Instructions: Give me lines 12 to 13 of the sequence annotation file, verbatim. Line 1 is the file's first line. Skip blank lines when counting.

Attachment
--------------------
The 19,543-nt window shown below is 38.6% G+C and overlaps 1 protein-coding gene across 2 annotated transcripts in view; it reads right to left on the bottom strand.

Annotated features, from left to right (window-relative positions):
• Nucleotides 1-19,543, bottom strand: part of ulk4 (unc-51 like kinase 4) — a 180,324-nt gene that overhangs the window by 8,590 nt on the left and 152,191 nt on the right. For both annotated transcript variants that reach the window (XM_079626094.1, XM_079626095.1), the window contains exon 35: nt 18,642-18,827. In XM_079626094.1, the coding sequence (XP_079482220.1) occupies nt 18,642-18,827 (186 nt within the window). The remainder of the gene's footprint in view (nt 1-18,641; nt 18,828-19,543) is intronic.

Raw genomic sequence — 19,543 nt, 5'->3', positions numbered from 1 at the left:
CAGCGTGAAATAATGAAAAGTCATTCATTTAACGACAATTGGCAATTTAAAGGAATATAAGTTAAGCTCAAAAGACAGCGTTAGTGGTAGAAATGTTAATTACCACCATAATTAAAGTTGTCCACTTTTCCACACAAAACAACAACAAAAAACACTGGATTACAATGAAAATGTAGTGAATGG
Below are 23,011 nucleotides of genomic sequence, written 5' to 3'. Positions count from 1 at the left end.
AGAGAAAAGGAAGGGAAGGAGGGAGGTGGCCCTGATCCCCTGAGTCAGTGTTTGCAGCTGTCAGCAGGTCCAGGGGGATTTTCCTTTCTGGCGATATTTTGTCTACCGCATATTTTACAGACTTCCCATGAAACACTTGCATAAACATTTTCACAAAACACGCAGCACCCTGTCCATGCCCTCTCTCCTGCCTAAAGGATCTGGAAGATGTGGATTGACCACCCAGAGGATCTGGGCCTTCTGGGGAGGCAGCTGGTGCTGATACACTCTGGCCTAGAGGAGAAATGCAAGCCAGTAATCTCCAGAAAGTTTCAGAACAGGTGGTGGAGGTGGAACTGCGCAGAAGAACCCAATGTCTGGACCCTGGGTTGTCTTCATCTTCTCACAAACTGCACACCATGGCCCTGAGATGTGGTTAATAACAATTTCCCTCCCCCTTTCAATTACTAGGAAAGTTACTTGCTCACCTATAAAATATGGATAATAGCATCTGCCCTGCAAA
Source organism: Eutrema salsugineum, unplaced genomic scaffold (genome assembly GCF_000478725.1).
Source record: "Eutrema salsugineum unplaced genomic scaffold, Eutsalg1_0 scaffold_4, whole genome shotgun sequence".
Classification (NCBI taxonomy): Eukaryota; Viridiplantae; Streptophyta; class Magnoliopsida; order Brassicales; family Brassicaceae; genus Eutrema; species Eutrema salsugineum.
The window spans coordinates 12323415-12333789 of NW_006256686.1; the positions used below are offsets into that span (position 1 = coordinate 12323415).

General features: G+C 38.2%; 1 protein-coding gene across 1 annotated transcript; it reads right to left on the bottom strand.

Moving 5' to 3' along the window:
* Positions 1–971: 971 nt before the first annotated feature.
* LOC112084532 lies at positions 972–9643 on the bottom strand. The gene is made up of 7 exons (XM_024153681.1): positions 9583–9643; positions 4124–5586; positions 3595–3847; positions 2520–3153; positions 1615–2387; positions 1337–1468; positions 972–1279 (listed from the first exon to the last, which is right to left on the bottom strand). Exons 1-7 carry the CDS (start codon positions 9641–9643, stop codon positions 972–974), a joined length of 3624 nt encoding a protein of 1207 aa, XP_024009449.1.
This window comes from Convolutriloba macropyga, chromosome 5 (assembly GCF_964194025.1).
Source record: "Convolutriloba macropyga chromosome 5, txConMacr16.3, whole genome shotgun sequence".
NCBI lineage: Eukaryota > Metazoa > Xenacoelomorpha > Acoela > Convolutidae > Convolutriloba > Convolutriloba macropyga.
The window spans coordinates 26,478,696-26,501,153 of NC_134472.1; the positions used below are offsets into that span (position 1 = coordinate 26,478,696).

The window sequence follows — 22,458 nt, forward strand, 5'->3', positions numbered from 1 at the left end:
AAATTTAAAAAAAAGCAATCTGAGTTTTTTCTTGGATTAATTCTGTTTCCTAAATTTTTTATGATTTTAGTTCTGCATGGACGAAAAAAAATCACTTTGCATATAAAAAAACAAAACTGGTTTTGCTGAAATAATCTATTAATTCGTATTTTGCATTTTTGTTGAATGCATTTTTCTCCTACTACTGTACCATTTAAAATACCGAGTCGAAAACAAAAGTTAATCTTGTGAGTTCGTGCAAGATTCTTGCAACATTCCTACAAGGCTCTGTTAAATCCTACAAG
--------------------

General features: G+C 38.2%; 1 protein-coding gene across 1 annotated transcript; it reads right to left on the bottom strand.

Moving 5' to 3' along the window: